Quantum field theory states that everything is connected, but not in a pseudoscience way of understanding connection. As context, the photographer and camera which occupy a location impact the physical space around them on a quantum scale. For example, everything that has mass has its own gravitational field associated with it. These fields, which are everywhere, are constantly vibrating and interacting with each other.

The photographer changes a scene on a gravitational, electromagnetic, sound, temperature, and light level.

You can think of the photographer as a disruptor to the field around them, constantly sending out waves that interact with other waves – much like a swimmer disrupts and displaces water as they move through it, creating and sending out the proverbial ripples in the water. This may not be obvious to the eye or even seen later in a printed image, but at a quantum level, these changes are measurable.

The Nature of Photographic Art

The French ready-made artist Marcel Duchamp famously said that art was completed by the viewer. Duchamp believed that before the art was observed, it didn’t exist,

“All in all, the creative act is not performed by the artist alone; the spectator brings the work in contact with the external world by deciphering and interpreting its inner qualifications and thus adds his contribution to the creative act.” —Marcel Duchamp in ‘The Creative Act

You could argue that a photograph both exists and does not exist until the moment it is observed much in the way that quantum objects can both exist and not exist simultaneously. A photograph, unlike other mediums such as painting, is often interpreted as evidence.

Take, for example, crime scene photography in a courtroom – they are often presented as an index, a record, proof of what was there. According to French philosopher Jean Baudrillard in Image Studies, a photograph has four “phases” if you will:

  1. The image is the reflection of a basic reality;
  2. The image masks and perverts a basic reality;
  3. The image masks the absence of a basic reality;
  4. The image bears no relation to any reality whatsoever: it is its own pure simulacrum.

What is profound about image making is that a photograph can be both a direct representation of what it captured while also containing no sense of reality whatsoever (phase 1 vs phase 4). A photograph is undoubtedly linked to the scene that it captured while also having no relation to the scene at all. The camera is a device that can be used to create a photograph, but it is not limited to or defined by the presence of a camera, but instead, photography relies on light being permanently recorded onto a light-sensitive medium. Cameraless examples in photography include solarization, the rayograph, and the similar photogram process.

But what remains the same in all photographic mediums and techniques is its inherent indexicality. Semiotics and photography are closely intertwined, if not the same. The symbol wouldn’t exist without the meaning we bring to it. In other words, the symbol is expressed through the observer, and without the observer, the symbol would not only cease to exist, but there would be absolutely no need for it to exist because symbols only find meaning in what the observer brings to it.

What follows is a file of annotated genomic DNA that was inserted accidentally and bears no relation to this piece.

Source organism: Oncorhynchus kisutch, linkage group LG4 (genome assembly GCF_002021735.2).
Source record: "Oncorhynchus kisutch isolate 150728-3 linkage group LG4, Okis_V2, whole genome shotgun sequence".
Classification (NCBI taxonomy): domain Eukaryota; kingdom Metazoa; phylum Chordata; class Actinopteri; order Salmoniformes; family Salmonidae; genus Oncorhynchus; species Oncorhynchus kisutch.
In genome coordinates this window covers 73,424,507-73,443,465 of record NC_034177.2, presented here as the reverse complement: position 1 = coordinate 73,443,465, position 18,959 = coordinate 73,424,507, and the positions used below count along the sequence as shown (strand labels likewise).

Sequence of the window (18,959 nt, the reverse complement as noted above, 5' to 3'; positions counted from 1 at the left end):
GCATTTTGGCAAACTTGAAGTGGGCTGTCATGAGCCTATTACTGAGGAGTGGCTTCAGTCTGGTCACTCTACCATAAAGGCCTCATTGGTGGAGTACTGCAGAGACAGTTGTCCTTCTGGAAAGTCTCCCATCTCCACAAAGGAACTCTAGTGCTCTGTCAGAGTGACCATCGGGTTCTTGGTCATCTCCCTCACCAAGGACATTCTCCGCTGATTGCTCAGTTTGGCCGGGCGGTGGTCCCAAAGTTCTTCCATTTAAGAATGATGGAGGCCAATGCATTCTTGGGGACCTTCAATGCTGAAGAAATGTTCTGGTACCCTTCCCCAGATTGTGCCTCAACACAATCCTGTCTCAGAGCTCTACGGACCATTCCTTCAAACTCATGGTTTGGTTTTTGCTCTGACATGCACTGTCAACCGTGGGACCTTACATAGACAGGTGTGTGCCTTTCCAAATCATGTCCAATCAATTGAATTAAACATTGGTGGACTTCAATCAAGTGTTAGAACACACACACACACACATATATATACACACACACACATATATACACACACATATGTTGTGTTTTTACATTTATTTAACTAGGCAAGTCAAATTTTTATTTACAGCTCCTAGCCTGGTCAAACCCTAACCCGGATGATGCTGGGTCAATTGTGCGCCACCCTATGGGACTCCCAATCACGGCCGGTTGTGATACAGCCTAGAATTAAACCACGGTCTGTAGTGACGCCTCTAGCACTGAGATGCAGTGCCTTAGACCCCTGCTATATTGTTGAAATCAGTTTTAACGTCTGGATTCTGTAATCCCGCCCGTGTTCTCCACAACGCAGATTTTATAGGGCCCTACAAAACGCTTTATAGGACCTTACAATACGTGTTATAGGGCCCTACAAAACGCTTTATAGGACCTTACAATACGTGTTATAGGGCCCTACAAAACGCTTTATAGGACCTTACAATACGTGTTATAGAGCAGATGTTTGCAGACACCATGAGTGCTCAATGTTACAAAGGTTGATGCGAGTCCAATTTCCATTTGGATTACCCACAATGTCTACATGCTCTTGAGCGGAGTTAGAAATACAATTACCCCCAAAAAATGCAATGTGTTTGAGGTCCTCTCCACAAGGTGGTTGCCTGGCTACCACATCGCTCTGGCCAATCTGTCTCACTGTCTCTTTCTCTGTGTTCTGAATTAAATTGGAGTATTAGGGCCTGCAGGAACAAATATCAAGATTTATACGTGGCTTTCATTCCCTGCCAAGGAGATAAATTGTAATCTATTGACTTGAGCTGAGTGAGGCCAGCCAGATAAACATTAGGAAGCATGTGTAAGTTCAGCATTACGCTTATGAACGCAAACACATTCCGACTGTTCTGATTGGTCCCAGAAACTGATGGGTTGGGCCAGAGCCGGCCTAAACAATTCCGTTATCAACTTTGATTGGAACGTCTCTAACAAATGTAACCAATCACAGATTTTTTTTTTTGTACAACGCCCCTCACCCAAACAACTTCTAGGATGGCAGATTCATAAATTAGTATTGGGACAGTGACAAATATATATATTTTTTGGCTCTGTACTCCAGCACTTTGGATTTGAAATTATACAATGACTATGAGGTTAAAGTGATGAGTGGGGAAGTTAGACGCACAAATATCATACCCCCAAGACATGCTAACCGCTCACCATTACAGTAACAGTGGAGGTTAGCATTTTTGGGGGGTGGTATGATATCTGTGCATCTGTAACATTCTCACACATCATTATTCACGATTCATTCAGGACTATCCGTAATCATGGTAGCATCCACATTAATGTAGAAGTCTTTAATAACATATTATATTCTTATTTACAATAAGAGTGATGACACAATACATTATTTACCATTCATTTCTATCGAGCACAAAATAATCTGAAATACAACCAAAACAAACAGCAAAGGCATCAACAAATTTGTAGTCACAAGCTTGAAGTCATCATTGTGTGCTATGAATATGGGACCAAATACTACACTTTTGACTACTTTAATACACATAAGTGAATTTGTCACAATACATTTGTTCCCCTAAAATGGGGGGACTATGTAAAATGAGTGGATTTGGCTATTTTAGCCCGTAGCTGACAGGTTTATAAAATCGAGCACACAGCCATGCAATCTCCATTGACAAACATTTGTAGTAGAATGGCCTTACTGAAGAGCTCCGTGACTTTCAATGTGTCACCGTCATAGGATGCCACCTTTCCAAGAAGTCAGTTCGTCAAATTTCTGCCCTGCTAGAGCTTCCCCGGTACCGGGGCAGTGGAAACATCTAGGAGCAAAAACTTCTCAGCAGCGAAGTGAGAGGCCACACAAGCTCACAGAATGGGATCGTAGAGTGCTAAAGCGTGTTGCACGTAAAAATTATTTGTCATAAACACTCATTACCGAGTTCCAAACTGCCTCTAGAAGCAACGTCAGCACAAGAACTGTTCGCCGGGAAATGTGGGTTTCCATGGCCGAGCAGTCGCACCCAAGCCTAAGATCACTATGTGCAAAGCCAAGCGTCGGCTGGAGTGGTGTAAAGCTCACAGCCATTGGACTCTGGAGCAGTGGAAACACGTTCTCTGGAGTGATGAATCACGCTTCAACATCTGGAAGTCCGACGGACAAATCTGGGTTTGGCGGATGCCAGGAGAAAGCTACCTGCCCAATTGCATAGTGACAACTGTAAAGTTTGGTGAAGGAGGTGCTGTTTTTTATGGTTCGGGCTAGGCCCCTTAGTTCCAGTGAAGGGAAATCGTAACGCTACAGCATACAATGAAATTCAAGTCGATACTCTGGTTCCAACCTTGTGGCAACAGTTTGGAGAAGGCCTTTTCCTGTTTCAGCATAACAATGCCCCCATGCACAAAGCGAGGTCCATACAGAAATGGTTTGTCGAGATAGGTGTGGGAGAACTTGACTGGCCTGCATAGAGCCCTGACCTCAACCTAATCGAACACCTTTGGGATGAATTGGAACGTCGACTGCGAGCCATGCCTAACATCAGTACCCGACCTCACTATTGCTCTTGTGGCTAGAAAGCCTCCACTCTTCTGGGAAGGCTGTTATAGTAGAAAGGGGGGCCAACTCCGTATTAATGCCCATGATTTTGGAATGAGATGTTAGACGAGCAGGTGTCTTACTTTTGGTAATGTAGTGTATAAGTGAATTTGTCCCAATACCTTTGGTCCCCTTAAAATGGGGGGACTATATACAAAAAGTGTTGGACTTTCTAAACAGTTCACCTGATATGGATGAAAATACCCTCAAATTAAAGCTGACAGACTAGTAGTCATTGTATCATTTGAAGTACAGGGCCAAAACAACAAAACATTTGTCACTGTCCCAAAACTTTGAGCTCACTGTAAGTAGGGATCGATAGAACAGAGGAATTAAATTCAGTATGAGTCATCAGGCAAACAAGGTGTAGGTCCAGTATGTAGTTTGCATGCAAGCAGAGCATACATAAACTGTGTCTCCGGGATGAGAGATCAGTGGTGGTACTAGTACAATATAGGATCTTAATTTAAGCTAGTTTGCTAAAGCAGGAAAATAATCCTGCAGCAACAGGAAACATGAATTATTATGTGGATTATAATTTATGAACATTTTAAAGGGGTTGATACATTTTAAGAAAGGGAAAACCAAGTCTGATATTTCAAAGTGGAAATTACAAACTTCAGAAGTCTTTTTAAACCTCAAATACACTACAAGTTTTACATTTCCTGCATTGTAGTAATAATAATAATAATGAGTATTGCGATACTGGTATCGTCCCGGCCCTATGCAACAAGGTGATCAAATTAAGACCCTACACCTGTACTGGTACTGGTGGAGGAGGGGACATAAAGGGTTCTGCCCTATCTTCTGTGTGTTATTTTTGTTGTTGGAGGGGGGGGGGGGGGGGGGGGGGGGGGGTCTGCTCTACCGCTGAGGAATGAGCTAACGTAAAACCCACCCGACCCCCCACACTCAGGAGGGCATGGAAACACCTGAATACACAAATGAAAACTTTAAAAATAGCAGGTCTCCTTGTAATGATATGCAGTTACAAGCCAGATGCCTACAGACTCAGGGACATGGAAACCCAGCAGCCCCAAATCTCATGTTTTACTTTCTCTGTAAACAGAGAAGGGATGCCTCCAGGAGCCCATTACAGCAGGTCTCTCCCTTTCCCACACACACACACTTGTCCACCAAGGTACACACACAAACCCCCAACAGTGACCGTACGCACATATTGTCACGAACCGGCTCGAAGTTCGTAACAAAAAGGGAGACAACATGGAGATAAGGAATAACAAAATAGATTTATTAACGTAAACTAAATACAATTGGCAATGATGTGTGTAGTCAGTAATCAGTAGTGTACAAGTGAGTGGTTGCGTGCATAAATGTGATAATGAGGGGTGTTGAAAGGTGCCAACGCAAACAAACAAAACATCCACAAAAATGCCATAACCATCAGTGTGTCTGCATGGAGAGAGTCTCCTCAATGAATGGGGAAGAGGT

This applies to art, language, religion, culture, etc, but not to the universe in general. Semiotics would not exist without the universe, but the universe exists without semiotics.

In Conclusion

The steps involved in taking a photograph provide a perfect metaphorical explanation of the ‘observer effect’ on a social, physical, and philosophical level. Although the very act of taking a photograph is not a study in quantum physics, metaphorically speaking it allows us to understand more easily the mystery of the observer effect on a quantum scale.

The idea of the photographer being removed from the scene because they are behind the camera holds no truth in this context.

At the social level, we are talking about the dynamic between the consciousness of the subject matter and the consciousness of the photographer. These fields of consciousness are interacting and overlapping with each other all the time. This dynamic can be overt or totally covert, but it is occurring nonetheless.

On a physical level, when a photographer sets up their tripod or raises their viewfinder to their eye, they are undeniably impacting the scene. The actual mechanical process of ‘taking’ the photograph is both an additive and subtractive transaction and measurable at the quantum level.

At the philosophical level, the observer effect only happens when there is an observer. Much like photography and art in general, it takes an observer to complete the work. But the difference between art and the quantum realm is that the quantum observer does not need to be a conscious one.

About the author: Max Depatie is a photographer and artist who is currently studying at the School of the Art Institute of Chicago. The opinions expressed in this article are solely those of the author. You can find more of Depatie’s work on his website and Instagram.